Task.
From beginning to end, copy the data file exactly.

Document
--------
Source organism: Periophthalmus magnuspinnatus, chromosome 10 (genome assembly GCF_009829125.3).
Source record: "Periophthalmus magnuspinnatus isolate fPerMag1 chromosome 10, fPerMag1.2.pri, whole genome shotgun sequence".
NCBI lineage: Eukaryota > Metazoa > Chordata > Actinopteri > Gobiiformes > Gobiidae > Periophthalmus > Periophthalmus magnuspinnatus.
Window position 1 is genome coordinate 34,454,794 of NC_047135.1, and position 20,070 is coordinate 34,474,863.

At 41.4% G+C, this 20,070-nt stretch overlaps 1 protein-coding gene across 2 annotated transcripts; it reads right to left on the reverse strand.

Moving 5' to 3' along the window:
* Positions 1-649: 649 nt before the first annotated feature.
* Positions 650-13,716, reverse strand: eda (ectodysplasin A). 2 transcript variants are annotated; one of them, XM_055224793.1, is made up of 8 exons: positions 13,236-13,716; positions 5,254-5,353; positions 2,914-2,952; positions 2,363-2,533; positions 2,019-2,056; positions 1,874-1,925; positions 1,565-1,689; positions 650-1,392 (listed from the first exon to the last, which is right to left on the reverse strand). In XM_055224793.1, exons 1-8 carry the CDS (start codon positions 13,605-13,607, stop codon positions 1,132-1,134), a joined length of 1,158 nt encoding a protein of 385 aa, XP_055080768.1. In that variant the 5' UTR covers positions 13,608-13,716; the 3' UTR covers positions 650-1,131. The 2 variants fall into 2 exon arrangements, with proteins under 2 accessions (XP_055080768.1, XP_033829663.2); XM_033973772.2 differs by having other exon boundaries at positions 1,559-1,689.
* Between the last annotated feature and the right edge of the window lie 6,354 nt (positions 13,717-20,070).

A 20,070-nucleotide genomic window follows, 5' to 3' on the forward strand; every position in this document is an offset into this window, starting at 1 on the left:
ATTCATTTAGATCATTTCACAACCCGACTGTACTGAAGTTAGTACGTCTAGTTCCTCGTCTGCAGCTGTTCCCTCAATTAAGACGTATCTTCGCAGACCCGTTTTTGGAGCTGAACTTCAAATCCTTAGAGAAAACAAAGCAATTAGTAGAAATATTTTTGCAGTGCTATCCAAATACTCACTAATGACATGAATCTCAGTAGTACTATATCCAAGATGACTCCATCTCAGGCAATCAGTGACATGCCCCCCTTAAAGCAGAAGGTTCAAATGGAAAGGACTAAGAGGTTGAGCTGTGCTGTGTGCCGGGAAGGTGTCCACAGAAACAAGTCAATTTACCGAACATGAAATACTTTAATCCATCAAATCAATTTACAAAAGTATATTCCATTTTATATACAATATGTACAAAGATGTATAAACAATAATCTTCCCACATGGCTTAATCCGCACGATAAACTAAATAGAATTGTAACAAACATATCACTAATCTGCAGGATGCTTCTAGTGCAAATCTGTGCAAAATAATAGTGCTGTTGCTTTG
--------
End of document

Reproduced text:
Source organism: Periophthalmus magnuspinnatus, chromosome 10 (genome assembly GCF_009829125.3).
Source record: "Periophthalmus magnuspinnatus isolate fPerMag1 chromosome 10, fPerMag1.2.pri, whole genome shotgun sequence".
NCBI lineage: Eukaryota > Metazoa > Chordata > Actinopteri > Gobiiformes > Gobiidae > Periophthalmus > Periophthalmus magnuspinnatus.
Window position 1 is genome coordinate 34,454,794 of NC_047135.1, and position 20,070 is coordinate 34,474,863.

At 41.4% G+C, this 20,070-nt stretch overlaps 1 protein-coding gene across 2 annotated transcripts; it reads right to left on the reverse strand.

Moving 5' to 3' along the window:
* Positions 1-649: 649 nt before the first annotated feature.
* Positions 650-13,716, reverse strand: eda (ectodysplasin A). 2 transcript variants are annotated; one of them, XM_055224793.1, is made up of 8 exons: positions 13,236-13,716; positions 5,254-5,353; positions 2,914-2,952; positions 2,363-2,533; positions 2,019-2,056; positions 1,874-1,925; positions 1,565-1,689; positions 650-1,392 (listed from the first exon to the last, which is right to left on the reverse strand). In XM_055224793.1, exons 1-8 carry the CDS (start codon positions 13,605-13,607, stop codon positions 1,132-1,134), a joined length of 1,158 nt encoding a protein of 385 aa, XP_055080768.1. In that variant the 5' UTR covers positions 13,608-13,716; the 3' UTR covers positions 650-1,131. The 2 variants fall into 2 exon arrangements, with proteins under 2 accessions (XP_055080768.1, XP_033829663.2); XM_033973772.2 differs by having other exon boundaries at positions 1,559-1,689.
* Between the last annotated feature and the right edge of the window lie 6,354 nt (positions 13,717-20,070).

A 20,070-nucleotide genomic window follows, 5' to 3' on the forward strand; every position in this document is an offset into this window, starting at 1 on the left:
ATTCATTTAGATCATTTCACAACCCGACTGTACTGAAGTTAGTACGTCTAGTTCCTCGTCTGCAGCTGTTCCCTCAATTAAGACGTATCTTCGCAGACCCGTTTTTGGAGCTGAACTTCAAATCCTTAGAGAAAACAAAGCAATTAGTAGAAATATTTTTGCAGTGCTATCCAAATACTCACTAATGACATGAATCTCAGTAGTACTATATCCAAGATGACTCCATCTCAGGCAATCAGTGACATGCCCCCCTTAAAGCAGAAGGTTCAAATGGAAAGGACTAAGAGGTTGAGCTGTGCTGTGTGCCGGGAAGGTGTCCACAGAAACAAGTCAATTTACCGAACATGAAATACTTTAATCCATCAAATCAATTTACAAAAGTATATTCCATTTTATATACAATATGTACAAAGATGTATAAACAATAATCTTCCCACATGGCTTAATCCGCACGATAAACTAAATAGAATTGTAACAAACATATCACTAATCTGCAGGATGCTTCTAGTGCAAATCTGTGCAAAATAATAGTGCTGTTGCTTTG